Rakuten, Amazon, and Yahoo! Japan currently hold the top 3 spots respectively as Japan’s biggest online retailers, with a combined market share of about 40% of the e-commerce market.

    These popular “marketplace” sites add legitimacy to the shipping and payment process, but not to the products themselves. That is the job of a localized Japanese website. As web search is the most trusted form of media in Japan, a buyer will be less likely to purchase if they can’t find Japanese information about your product on the web. For this reason, maintaining a proper web presence is an integral step to establishing your brand in Japan, even when selling on the top marketplace websites.

    The other 60% of Japan’s e-commerce market is divided up among smaller, niche marketplaces and independent retailers.

    An example of a niche marketplace website is the fashion site Zozotown. It focuses on one genre: fashion, and allows various merchants to sell on its website. Websites like Zozotown are good for low-tech items that can fit into such a website’s niche easily.

    However, having a Japanese facing website will benefit any company wishing to sell online in Japan. Considering our previous points about localization and trust, a Japanese website is an essential tool to establish your brand’s commitment to Japanese consumers and gain their trust.

    Furthermore, if you’re only on Rakuten, Amazon, and Yahoo!, you’re turning your back on a 6 trillion yen market of online sales in Japan. Many smaller e-commerce sites are taking advantage of the huge market here. Not having to pay fees to marketplace sites for listing and warehousing is another benefit to having your own Japanese website.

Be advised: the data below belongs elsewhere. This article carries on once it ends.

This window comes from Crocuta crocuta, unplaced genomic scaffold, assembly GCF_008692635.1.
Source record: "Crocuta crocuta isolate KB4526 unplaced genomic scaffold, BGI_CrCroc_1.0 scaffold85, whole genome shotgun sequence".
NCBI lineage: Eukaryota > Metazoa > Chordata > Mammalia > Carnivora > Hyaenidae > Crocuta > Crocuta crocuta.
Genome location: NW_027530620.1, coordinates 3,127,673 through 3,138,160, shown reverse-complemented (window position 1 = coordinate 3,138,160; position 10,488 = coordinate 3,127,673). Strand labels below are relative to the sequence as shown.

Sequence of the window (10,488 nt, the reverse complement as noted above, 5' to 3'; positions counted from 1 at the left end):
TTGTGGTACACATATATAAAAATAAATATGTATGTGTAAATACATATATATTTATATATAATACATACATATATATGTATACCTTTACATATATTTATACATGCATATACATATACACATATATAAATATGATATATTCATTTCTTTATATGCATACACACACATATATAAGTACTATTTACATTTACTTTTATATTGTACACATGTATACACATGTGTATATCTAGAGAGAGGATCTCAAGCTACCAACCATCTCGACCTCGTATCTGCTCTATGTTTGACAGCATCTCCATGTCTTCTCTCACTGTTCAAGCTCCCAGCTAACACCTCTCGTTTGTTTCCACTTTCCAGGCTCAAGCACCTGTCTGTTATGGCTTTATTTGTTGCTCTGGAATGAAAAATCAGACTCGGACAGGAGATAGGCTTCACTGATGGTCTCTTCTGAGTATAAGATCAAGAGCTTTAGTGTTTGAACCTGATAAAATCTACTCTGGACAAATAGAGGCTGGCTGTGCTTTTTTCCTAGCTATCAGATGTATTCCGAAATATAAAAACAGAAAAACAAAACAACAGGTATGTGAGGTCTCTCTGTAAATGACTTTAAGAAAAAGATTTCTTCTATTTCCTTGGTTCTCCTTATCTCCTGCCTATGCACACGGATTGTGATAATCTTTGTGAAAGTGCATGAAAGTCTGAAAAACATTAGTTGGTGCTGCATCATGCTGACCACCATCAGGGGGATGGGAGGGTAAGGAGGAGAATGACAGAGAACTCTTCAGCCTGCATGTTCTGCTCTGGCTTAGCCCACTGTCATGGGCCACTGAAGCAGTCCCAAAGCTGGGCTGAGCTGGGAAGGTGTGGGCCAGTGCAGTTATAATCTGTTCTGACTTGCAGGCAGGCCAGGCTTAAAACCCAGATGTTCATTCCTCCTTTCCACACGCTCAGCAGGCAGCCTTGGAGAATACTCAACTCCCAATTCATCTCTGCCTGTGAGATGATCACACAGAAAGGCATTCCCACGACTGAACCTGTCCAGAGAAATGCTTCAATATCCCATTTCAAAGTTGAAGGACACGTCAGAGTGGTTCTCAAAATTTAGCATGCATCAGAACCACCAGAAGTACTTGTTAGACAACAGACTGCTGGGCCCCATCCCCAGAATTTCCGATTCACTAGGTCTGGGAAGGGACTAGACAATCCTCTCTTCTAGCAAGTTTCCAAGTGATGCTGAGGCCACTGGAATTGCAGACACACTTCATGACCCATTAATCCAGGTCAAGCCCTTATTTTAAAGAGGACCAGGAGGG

Everybody Loves Points

    digital stamp card on a smartphone

    If you’ve ever been to Japan, you might have noticed the high prevalence of point card systems at restaurants and shops. This trend has definitely extended into the virtual realm, and it seems to be important to shoppers too. Recent survey data shows that nearly 47% of online shoppers chose a website to shop at based on the ability to earn points.

    There are a number of ways to accomplish this in Japan. The easiest would be to align with one of the many points offering systems that are already available. For example, T-Points and Ponta points systems are two very popular ones that can be used in convenience stores, restaurants, and even car dealerships. If you’re selling on Amazon or Rakuten, they both have their own points systems built into their websites.

    Another option is to reward your customers with your own, homemade, point system. It’s a fun and powerful method to keep customers coming back to your shop and buying more in the future.

    Put Your Plan Into Motion

    If you’ve made it this far, Congratulations on advancing your foray or expansion in the Japanese market. Perhaps you already realize that your company, industry, and brand has its own unique challenges. For more advice about how to position and grow your company in Japan’s thriving market, shoot us a message, and we’ll help you get grounded.